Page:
I started to reflect on the cause of why some days are more productive than others and landed on the concept of distractions; how one has a tendency of thinking back and thinking ahead. Have you ever caught yourself worrying about the tasks that need to be done later in the day or tomorrow, whether this or that will turn out the way you hope or stressing over things that happened yesterday or last week? I’ve found that the days where it is easier to get things done are the days where I am totally focused on the task at hand, in other words, I’m being in the present moment.
I can’t be the only one that has discovered this pattern, and this fits nicely with the term ‘mindfulness’. It’s one of those things we hear so much about, but what does it mean to be mindful? Some might think it is like meditating (that can happen as part of practicing mindfulness), or like forgetting about things (depends on what you are thinking about), but what it really means is to bring you to the present time and to be present and aware of what you are doing now, at this moment in time.
What is Mindfulness?
According to mindful.com, it is “…the basic human ability to be fully present, aware of where we are and what we’re doing, and not overly reactive or overwhelmed by what’s going on around us.” That sounds simple but can be challenging in practice.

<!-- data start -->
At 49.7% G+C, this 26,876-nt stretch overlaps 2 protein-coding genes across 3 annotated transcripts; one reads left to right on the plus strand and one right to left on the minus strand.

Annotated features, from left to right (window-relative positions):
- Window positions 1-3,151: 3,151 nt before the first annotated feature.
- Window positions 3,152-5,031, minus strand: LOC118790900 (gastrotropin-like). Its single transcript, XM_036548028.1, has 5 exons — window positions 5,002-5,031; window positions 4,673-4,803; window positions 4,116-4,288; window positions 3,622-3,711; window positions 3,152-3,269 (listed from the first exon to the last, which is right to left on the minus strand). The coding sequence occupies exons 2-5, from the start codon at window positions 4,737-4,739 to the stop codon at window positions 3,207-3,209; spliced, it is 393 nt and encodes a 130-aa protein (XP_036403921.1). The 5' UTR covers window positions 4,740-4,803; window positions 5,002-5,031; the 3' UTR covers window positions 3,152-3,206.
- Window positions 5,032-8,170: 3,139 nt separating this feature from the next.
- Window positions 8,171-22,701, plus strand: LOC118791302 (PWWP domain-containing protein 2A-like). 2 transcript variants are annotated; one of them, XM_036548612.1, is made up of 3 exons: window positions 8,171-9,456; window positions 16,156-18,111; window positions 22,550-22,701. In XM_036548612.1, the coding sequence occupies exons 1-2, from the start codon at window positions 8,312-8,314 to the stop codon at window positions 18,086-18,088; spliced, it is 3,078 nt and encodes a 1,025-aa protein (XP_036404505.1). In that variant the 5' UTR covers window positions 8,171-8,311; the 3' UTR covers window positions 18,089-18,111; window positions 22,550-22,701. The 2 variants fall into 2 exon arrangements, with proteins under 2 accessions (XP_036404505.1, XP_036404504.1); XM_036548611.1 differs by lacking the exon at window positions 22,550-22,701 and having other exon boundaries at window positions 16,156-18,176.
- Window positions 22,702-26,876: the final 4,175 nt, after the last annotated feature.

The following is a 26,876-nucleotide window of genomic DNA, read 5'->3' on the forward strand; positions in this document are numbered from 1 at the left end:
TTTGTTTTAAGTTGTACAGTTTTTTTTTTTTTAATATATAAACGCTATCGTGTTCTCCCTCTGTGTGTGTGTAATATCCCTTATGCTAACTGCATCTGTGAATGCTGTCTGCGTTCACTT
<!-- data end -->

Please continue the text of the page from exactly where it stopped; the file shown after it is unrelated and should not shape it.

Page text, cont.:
My colleague shared her own experience in trying to be mindful and said she lasted maybe two minutes before she became distracted. She tried it as just a re-adjustment of her thought processes to try to concentrate on what she was doing and even tried it through meditation. However, she didn’t give up. She started slowly with one simple process, when she found herself becoming overwhelmed and distracted, she stopped everything she was doing for a moment.
At that moment she decided that she was going to fix this through her thought processes by taking note of what she was thinking about the moment she felt overwhelmed. If it was something in the past or something not yet to take place, she stripped it away and thought to herself, “What am I doing right now?” She would listen to her breathing, acknowledge where she was in her physical location and set her mind to the task at hand. Turning back to what she was trying to accomplish she would attempt to focus on that alone.
Now that’s not saying there haven’t been many times where she tried and still became distracted, but the key was not giving up. Mindfulness is learning process and takes time and practice.
Why is it so important?
Some of the common benefits of practising mindfulness include:
better sleep patterns;
weight management (maybe because we are thinking about what we are eating);
reduction in automatic negative thought processes;
assistance in managing anxiety and depression;
improved general health (physical and mental); and
Even therapists that suggest mindfulness to their clients have noticed a change in how they provide therapy by practicing it themselves. As noted by the American Psychological Association in 2012, studies suggest that by practicing mindfulness, therapists not only benefit from the reduction of anxiety and depression but it is found to improve how they care for their clients through more empathy and compassion to their clients with improved skills in counselling.
There we have it! I focused and this blog is now finished! One small victory!
If you’re seeking your one small victory, don’t give up and remember:
“All that we are is the result of what we have thought. The mind is everything. What we think, we become.”― Buddha